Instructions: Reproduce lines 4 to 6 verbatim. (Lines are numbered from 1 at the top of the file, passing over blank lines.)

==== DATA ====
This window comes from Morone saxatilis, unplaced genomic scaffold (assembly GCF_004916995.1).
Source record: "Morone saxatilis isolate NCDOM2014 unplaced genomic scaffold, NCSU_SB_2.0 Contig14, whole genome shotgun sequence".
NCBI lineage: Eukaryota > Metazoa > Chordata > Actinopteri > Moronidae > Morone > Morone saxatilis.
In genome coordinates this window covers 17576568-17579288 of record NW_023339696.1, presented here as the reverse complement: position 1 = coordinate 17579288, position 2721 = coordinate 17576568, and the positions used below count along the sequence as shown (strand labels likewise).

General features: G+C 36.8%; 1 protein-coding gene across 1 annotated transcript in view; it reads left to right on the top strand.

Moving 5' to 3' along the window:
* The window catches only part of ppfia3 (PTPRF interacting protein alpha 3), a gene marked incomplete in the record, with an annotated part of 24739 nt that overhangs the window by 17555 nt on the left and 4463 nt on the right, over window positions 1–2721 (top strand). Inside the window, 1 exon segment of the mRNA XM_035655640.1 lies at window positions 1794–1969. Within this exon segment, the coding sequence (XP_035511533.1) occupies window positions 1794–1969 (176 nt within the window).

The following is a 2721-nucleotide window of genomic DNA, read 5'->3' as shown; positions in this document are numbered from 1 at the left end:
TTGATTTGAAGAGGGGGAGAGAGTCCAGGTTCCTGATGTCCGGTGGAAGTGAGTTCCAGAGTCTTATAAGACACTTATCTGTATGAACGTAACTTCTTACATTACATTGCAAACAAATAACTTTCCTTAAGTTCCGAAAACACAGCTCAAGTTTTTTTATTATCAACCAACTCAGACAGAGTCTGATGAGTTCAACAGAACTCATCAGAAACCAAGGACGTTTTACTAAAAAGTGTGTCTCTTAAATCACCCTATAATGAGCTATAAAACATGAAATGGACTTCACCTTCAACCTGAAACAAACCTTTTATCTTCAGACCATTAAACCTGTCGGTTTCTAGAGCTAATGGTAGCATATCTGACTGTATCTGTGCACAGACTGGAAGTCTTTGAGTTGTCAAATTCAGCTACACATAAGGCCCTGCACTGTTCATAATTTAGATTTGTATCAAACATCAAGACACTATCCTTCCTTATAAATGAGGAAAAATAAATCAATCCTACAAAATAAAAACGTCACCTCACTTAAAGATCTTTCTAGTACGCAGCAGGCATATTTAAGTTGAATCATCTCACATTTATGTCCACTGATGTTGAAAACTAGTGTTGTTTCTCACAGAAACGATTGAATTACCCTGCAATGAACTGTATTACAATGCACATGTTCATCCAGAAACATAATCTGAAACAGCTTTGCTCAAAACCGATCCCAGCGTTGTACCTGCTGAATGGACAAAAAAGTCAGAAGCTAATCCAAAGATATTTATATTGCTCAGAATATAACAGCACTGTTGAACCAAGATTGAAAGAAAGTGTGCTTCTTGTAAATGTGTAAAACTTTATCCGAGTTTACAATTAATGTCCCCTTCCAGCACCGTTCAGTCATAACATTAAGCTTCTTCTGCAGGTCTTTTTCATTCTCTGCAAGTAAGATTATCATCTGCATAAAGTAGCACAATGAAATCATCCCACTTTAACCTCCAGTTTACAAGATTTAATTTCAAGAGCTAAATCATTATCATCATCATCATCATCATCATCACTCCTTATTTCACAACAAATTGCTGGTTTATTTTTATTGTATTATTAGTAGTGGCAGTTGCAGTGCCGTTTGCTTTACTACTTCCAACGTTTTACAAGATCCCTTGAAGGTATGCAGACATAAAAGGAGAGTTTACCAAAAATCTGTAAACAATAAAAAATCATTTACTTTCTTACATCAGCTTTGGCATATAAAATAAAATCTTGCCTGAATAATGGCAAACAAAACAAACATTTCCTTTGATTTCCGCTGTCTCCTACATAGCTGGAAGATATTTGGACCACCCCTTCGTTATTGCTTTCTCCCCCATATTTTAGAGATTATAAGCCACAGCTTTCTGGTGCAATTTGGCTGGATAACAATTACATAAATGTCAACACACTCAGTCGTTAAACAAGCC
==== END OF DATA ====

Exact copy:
In genome coordinates this window covers 17576568-17579288 of record NW_023339696.1, presented here as the reverse complement: position 1 = coordinate 17579288, position 2721 = coordinate 17576568, and the positions used below count along the sequence as shown (strand labels likewise).

General features: G+C 36.8%; 1 protein-coding gene across 1 annotated transcript in view; it reads left to right on the top strand.

Moving 5' to 3' along the window: